Small leaf Spinach
Bush beans
Boston Pickling Cucumbers
Beets
Experimenting with Short Carrots and long Carrots to see which grows the best
Early Scarlet Globe Radishes
Zucchinni
Straightneck Yellow Squash 
Starting with 4 tomato plants (different varieties), but could end up with 6.

I have six 4X4 boxes ready for planting.

Thanks!
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Correction to list

Post  gmont on 4/16/2017, 1:12 pm

Sorry, I don't have any photos.  Here's the line up:

I forgot to add Peppers (Red, Yellow, Pepperoncino, and Poblano).  Up to 8 plants.

Sweet Salad mix w/multiple lettuce varieties in one packet
Also trying Red Velvet lettuce and Burpee Bibb lettuce this year
Large leaf Spinach
Small leaf Spinach
Bush beans
Boston Pickling Cucumbers
Beets
Experimenting with Short Carrots and long Carrots to see which grows the best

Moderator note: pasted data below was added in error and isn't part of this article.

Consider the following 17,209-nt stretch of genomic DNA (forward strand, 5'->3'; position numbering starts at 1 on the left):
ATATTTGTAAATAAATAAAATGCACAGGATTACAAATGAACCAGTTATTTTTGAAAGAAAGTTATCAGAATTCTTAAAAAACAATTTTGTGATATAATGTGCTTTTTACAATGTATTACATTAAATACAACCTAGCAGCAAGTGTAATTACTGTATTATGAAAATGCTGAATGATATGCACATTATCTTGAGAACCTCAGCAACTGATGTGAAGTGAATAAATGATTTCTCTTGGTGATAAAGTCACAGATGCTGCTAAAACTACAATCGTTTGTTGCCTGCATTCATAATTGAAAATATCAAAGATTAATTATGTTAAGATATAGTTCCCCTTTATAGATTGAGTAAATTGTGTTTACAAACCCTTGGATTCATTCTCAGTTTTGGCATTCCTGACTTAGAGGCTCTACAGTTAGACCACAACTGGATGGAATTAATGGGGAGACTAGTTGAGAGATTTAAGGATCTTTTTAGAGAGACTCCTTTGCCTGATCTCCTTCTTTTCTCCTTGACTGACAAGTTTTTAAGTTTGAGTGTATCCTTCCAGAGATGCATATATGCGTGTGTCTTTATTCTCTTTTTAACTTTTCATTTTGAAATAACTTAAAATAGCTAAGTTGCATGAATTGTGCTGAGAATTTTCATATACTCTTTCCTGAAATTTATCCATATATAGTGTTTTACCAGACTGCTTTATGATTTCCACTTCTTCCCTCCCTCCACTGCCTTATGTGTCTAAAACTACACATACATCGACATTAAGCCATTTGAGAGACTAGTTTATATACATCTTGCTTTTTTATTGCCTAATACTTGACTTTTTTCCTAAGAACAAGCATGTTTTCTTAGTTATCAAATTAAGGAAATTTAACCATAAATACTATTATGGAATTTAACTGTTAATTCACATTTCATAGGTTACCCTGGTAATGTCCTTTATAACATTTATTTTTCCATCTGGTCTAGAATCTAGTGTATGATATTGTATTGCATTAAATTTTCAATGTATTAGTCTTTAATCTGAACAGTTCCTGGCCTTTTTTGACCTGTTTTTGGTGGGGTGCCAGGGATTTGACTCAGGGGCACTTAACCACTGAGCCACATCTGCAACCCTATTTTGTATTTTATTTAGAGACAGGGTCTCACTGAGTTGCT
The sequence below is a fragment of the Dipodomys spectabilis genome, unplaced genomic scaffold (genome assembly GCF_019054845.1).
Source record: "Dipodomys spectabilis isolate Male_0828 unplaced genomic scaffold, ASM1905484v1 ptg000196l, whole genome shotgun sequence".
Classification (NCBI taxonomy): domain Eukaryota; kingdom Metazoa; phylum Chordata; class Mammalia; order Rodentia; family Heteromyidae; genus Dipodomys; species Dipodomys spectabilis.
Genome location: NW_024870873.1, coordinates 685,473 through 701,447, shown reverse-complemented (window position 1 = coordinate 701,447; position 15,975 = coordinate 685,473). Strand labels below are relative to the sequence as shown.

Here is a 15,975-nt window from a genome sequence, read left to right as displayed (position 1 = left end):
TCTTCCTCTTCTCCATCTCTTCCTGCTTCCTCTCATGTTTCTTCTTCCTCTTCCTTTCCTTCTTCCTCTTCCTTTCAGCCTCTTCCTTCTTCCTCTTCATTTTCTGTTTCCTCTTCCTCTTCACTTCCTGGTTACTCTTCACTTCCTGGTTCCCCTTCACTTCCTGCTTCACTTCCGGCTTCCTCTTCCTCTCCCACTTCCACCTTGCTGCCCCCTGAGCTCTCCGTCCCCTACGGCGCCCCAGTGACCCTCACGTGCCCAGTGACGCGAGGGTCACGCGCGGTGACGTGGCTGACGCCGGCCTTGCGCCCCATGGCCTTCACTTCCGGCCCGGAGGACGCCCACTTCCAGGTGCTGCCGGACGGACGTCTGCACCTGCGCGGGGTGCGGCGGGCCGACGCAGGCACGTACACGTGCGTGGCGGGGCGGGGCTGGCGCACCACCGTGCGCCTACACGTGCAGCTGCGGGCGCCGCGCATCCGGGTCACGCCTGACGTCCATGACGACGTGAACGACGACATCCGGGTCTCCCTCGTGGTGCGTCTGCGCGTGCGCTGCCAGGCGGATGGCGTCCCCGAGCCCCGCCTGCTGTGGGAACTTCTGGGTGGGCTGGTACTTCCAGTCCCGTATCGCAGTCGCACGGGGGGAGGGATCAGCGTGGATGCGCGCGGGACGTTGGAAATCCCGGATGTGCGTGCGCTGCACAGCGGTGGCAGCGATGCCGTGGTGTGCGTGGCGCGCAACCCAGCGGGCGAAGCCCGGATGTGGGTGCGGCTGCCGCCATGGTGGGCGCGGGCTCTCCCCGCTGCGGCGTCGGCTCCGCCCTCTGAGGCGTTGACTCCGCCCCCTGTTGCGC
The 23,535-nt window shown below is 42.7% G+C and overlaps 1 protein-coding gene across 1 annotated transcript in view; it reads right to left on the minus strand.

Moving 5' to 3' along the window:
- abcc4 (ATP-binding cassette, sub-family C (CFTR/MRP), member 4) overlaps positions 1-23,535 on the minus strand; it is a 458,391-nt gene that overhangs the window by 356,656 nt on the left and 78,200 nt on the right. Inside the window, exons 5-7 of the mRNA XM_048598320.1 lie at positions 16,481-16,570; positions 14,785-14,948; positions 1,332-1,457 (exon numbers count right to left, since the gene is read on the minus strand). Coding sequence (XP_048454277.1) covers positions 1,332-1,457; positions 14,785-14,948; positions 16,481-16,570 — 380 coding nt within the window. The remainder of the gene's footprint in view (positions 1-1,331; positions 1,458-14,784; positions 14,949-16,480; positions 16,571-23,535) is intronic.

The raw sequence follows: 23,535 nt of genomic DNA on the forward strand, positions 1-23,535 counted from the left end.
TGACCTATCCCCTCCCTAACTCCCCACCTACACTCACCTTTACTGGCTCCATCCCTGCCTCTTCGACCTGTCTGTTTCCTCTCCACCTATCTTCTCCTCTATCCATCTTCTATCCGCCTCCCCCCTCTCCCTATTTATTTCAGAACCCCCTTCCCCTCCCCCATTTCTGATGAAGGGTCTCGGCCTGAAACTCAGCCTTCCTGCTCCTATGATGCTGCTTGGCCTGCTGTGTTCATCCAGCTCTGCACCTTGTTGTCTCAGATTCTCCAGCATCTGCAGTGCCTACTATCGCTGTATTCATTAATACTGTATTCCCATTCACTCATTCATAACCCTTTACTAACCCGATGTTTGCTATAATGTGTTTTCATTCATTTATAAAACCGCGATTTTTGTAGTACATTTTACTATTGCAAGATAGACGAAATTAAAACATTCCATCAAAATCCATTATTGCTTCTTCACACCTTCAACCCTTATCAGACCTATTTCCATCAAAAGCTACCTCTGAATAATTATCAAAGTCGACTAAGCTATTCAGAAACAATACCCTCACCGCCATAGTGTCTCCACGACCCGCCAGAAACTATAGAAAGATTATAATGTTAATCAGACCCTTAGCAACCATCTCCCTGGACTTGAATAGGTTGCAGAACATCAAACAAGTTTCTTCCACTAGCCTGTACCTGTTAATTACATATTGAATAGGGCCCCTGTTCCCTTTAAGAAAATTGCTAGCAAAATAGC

Early Scarlet Globe Radishes
Zucchinni
Straightneck Yellow Squash 
Starting with 4 tomato plants (different varieties), but could end up with 6.

I have six 4X4 boxes ready for planting.

Thanks!
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gmont

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Re: Hello from Central Illinois

Post  Banned Member on 4/17/2017, 12:48 am

Welcome aboard Gmont.  Are you anywhere near Route 66 in West Central Illinois?  The Mrs. and I love the little town of Carlinville.

If you live in that area, I hope you also consider trying the original method of SFG, because your area has some of the richest, deepest top soil of anywhere in the country.

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Re: Hello from Central Illinois

Post  herblover on 4/18/2017, 3:31 pm

Do you have the ANSFG book?  That should provide info on spacing within a square.  I usually plant green leafies (spinach, lettuces, kale and chard) 5/square, 1 in the middle and the 4 corners.  Carrots, radishes, and some varieties of beest 16/square.  Other beets 9/square.  Pepper plants are 1/square.  HTH.
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Re: Hello from Central Illinois

Post  BeetlesPerSqFt on 4/19/2017, 11:35 am

Welcome to the forum, Gmont!